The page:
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Implementing SCADA Scenarios and Introducing Attacks to Obtain Training Data for Intrusion Detection Methods

Simon Duque Antón; Michael Gundall; Daniel Fraunholz; Hans Dieter Schotten
In: Proceedings of the 14th International Conference on Cyber Warfare and Security. International Conference on Cyber Warfare and Security (ICCWS-2019), February 28 - March 1, Stellenbosch, South Africa, ACPI, 2019.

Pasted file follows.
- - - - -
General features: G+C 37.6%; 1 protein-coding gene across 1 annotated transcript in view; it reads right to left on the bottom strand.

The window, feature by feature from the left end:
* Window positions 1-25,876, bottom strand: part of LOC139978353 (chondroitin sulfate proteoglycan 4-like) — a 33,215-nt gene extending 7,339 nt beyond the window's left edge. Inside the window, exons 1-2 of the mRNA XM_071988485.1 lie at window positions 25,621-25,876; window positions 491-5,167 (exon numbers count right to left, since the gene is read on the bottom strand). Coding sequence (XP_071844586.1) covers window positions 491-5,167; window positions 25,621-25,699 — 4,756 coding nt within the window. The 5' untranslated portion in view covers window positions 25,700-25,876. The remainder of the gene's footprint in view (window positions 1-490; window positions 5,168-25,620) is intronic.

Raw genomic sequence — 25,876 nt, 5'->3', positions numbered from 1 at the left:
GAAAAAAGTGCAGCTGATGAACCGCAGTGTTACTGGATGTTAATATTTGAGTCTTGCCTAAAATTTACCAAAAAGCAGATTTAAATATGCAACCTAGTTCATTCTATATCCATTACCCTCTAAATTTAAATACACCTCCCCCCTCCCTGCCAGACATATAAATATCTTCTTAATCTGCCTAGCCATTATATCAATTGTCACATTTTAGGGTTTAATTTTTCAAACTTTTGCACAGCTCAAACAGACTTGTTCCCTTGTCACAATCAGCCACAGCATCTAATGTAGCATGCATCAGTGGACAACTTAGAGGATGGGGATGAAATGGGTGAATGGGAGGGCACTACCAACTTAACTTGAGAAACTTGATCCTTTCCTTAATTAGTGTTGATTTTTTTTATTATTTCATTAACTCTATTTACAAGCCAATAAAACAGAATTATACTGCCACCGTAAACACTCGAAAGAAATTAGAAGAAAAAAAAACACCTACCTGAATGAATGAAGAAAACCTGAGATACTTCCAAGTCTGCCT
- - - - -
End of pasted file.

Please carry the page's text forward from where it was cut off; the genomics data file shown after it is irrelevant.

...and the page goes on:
Cyber-attacks on industrial companies have increased in the last years. The Industrial Internet of Things increases production efficiency, at the cost of an enlarged attack surface. Physical separation of productive networks has fallen prey to the paradigm of interconnectivity, presented by the Industrial Internet of Things. This leads to an increased demand for industrial intrusion detection solutions. There are, however, challenges in implementing industrial intrusion detection. There are hardly any data sets publicly available that can be used to evaluate intrusion detection algorithms. The biggest threat for industrial applications arises from state-sponsored and criminal groups. Often, formerly unknown exploits are employed by these attackers, so-called 0-day exploits. They cannot be discovered with signature-based intrusion detection. Thus, statistical or machine learning based anomaly detection lends itself readily. These methods especially, however, need a large amount of labelled training data. In this work, an exemplary industrial use case with real-world industrial hardware is presented. Siemens S7 Programmable Logic Controllers are used to control a real world-based control application using the OPC UA protocol: A pump, filling and emptying water tanks. This scenario is used to generate application specific network data. Furthermore, attacks are introduced into this data set. This is done in three ways: First, the normal process is monitored and captured. Common attacks are then synthetically introduced into this data set. Second, malicious behaviour is implemented on the Programmable Logic Controller program and executed live, the traffic is captured as well. Third, malicious behaviour is implemented on the Programmable Logic Controller while still keeping the same output behaviour as in normal operation. An attacker could exploit an application but forge valid sensor output so that no anomaly is detected. Sensors are employed, capturing temperature, sound and flow of water to create data that can be correlated to the network data and used to still detect the attack. All data is labelled, containing the ground truth, meaning all attacks are known and no unknown attacks occur. This makes them perfect for training of anomaly detection algorithms. The data is published to enable security researchers to evaluate intrusion detection solutions.